JSE-listed micro-cap jewellery and watch retail group Luxe Holdings on Wednesday announced a partnership deal with Durban-based Retailability that will see its NWJ stores secure concessionary trading space within Edgars fashion outlets.
Retailability is the owner of Edgars, while Luxe came out of the restructured former Taste Holdings group, which once also owned the Starbucks coffee and Domino’s pizza chains in SA.
After Taste’s embattled food businesses were closed or sold last year, the group was renamed Luxe and its focus turned to purely jewellery retail.
In a voluntary Sens statement announcing the deal with Retailability, Luxe noted that the move has already been piloted this year with jewellery and watch ‘shop-in-shop’ counters in around 20 Edgars stores.
“With this pilot project producing pleasing results despite trying challenging trading conditions, we have commenced the next phase in our partnership with Edgars in branding all shop-in-shop counters with the NWJ branding nameplate,” the group said.
“We are of the firm belief that the NWJ brand, with a 37-year heritage, will provide the required impetus to fully realise the potential of this exciting venture,” Luxe added.
The group, which also owns the smaller but upper market chain of Arthur Kaplan stores, said that the partnership with Retailability will see it increasing its footprint with more shop-in-shop counters within Edgars stores.
“NWJ is pleased to announce that it will implement a roll-out strategy to double its footprint of NWJ counters in a further number of Edgars stores from early 2022, with the aim to be represented in the majority of Edgars stores within South Africa and Namibia by 2023,” Luxe pointed out.
“Our evaluation and experience of the pilot project indicates that the Edgars’ customer ideally fits NWJ’s offering of quality, value and variety. Edgars’ substantial customer base also holds significant potential for NWJ’s benefit from this credible, well established and trusted household brand.”
While Luxe’s announcement speaks to the group’s expansionary plans, it will be competing with the much more established retail chains of American Swiss, Sterns and Galaxy jewellers – all owned by Cape Town-based retail giant The Foschini Group (TFG).
Earlier this year TFG relaunched Galaxy after buying the brand, which it said would be largely an online jewellery retailer. However, it said it also plans to have Galaxy jewellery sold at its Foschini and other fashion retail stores.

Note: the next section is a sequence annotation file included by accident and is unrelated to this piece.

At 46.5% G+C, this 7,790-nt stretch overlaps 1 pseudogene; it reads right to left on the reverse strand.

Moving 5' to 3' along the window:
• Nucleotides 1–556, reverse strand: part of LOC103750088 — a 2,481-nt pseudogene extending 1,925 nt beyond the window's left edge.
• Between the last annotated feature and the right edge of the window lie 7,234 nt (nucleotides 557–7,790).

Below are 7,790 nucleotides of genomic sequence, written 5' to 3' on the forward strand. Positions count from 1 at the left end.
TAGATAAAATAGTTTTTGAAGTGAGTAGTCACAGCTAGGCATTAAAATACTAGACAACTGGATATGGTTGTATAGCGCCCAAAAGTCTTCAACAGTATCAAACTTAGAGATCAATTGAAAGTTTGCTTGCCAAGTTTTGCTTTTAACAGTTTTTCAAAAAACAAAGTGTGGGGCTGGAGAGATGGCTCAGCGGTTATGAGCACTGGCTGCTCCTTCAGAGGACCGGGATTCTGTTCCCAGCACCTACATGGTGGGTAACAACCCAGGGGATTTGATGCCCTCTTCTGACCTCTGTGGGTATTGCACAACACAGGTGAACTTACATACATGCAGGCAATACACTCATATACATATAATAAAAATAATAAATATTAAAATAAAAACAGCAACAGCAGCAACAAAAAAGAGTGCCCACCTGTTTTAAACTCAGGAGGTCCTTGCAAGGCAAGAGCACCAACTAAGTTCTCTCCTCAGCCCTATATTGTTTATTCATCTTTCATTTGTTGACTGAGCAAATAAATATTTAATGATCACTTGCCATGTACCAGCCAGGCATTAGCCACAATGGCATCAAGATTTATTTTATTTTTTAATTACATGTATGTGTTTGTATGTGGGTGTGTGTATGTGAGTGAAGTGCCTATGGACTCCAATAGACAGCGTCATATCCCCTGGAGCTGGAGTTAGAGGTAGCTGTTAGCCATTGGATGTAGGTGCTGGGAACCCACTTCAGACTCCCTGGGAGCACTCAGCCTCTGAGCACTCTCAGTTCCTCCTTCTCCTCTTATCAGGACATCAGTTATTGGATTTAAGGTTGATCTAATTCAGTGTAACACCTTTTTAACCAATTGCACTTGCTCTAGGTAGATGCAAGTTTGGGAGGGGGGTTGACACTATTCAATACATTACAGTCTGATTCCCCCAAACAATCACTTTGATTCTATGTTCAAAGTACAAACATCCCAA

What analysts think…
Analysts are not convinced this move by Luxe will see a substantial turnaround in the business, especially with South Africans cutting back spending currently on certain luxury goods considering the work-from-home trend and people staying home due to Covid-19.
Anthony Clark, an independent analyst at Small Talk Daily, said: “Given the range of products that Luxe sells, yes the NWJ jewellery side probably does fit in with the Edgars LSM.”
Clark however pointed out: “The Luxe operation, in its branding and strategic vision a few years ago, wanted stand-alone stores and spent an untold fortune rebranding and upgrading all the Arthur Kaplan [and NWJ] jewellery stores as stand-alone destination locations.”
“What are they now doing with a joint-venture with Edgars,” he questioned.
“As we know, Edgars stores are a long way from where they used to be 10 years ago. Could I see a Luxe department in the old Stuttafords? Yes… Because it was an upmarket image with an upmarket brand and range of goods.”
“But Edgars quite frankly? Would you really go into an Edgars store to buy a high-end piece of jewellery? At the end of the day, buying jewellery is an emotional occasion and going into a run-down Edgars store isn’t exactly an emotional connection when you are getting a loved one a piece of jewellery,” he added.
Another analyst (in the retail space) who did not want to be named as Luxe is now a micro-cap, told Moneyweb: “They’re up against really stiff competition in the form of TFG’s American Swiss and Sterns.”
The analyst questioned Luxe’s chances, pointing out “the market is not conducive”.